Bike: Surly Long Haul Disc Trucker
Jet Boil Flash Stove
Goal Zero 10 Plus solar recharging kit
Repair kit/ tools
baseball cap and beanie
Northface Rain Jacket
Green dry bag for clothes
Blue bag -toiletries and electronics
Orange bag for food
Water Bottles-2
Starbucks instant coffee
raw almonds
turkish figs
mozzarella cheese sticks
hard boiled eggs

peace, love, and bicycle touring...

Friday, April 25, 2014

Pedaler's Jamboree on May 24th!

Let us know if you would like to attend with the KC Bicycle Touring Meetup!

Two options!
1. Meet us in Columbia on the 24th!
Daily mileage will be 30 miles for the two days


2. Ride with us from KC on the 22nd of May and come home on the 27th!

Daily milage will be 60-80 and 40ish on the 24th depending where we camp on the 23rd..

Your will need to RSVP us at the Meetup site and secure your ticket at the PJ site asap!

Pedaler's Jamboree 2014

Weekend bicycle/music festival - May 24th & 25th, 2014

The Pedaler's Jamboree is a music festival created for bicycle riders and non-riders alike! Get a ticket for a weekend bicycle ride full of adventure or a non-rider ticket for the Kemper Park festivities available in Boonville on May 24th!

Bicyclists start at Flat Branch Park from 7:30 am to 10 am in Columbia, MO. Flat Branch Park is located at 101 South 4th St, Columbia, MO. This is the beginning of the MKT trail which connects to the Katy Trail State Park.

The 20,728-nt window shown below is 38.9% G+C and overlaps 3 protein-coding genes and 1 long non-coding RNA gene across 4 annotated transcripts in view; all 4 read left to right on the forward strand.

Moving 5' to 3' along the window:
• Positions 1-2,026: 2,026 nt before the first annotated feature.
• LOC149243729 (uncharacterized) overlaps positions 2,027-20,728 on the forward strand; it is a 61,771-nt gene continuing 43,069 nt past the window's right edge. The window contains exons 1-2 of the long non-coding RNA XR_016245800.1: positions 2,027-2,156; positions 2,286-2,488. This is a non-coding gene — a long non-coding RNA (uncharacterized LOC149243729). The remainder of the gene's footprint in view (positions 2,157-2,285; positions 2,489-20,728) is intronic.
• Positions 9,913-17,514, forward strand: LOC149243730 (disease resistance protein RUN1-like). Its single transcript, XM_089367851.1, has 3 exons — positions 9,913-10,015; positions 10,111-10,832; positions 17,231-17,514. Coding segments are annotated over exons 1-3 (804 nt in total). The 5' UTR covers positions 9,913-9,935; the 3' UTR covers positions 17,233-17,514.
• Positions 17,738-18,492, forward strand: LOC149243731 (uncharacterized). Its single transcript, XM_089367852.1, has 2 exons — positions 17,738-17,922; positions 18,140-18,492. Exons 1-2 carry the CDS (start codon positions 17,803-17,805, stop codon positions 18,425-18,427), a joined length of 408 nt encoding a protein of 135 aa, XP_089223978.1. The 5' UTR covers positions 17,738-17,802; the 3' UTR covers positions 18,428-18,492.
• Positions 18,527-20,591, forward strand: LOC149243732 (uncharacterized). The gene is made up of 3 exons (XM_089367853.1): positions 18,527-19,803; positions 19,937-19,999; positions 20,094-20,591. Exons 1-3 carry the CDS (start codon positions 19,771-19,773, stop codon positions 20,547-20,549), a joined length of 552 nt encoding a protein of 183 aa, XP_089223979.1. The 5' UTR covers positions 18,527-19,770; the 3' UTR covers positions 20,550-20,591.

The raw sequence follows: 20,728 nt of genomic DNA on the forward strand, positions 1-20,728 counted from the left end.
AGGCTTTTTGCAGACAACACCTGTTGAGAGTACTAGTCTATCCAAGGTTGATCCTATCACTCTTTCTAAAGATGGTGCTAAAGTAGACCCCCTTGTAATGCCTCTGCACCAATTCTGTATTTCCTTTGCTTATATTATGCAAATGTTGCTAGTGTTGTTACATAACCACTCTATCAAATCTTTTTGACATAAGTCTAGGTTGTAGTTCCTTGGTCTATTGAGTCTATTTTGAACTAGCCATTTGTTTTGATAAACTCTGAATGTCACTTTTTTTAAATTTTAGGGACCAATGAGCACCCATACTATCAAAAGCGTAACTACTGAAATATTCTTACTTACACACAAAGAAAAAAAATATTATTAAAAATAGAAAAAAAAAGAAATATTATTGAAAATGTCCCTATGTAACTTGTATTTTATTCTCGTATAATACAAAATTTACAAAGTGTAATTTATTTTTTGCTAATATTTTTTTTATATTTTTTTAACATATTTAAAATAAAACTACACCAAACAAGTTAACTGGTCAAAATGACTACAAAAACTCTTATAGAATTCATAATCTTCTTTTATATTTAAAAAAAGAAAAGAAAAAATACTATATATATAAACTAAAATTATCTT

For non-riders with ticket passes to the Kemper Park Festivities, gates open at 3 pm on Saturday, May 24th. Kemper Park is located at 757 3rd St, Boonville, MO behind the YMCA building. Cars will not be permitted in the park. Free street side parking will be located close to the YMCA building.

Bicyclists depart from Columbia, MO, on the morning of Saturday, May 24th. Drop off your overnight packs at check in and prepare for a weekend of relaxed bike riding, music, and fun. Enjoy the scenic views of the Katy Trail State Park as you ride on crushed limestone trails flanked by cliffs and the Missouri River. Stop at your convenience at a handful of locations to enjoy live music and entertainment. Bands will play throughout the day in communities across the trail.

Enjoy a car free route on the scenic Katy Trail State Park
The final destination, Boonville's awesome Kemper Park, will once again host the feature event with main stage music. Overnight camping at Kemper Park will be free for all registered riders! Hotel/motel accommodations are available at local establishments. There will be food available at restaurants throughout the town of Boonville as well as food vendors at Kemper Park.

Free camping is available for all registered riders and ticket holders at Kemper Park
Daily riding distances: 
Columbia to Boonville: 30 miles (ramble out on Saturday, stumble back on Sunday)
Free stuff:
Free gear item will be announced soon, Gear Transport to campsite (not hotels), Sag Support, Camping, Music and Entertainment, more amenities in the works!
Showers and such:

Restrooms available on site. The Boonville YMCA is located next to the festival/camping area. Facility open on Saturday, May 26. The pool is open until 4:30 pm - Showers available until 10:00 pm. Towels are not provided. YMCA closed on Sunday, May 26.
Shuttle Bus Ride back to Columbia: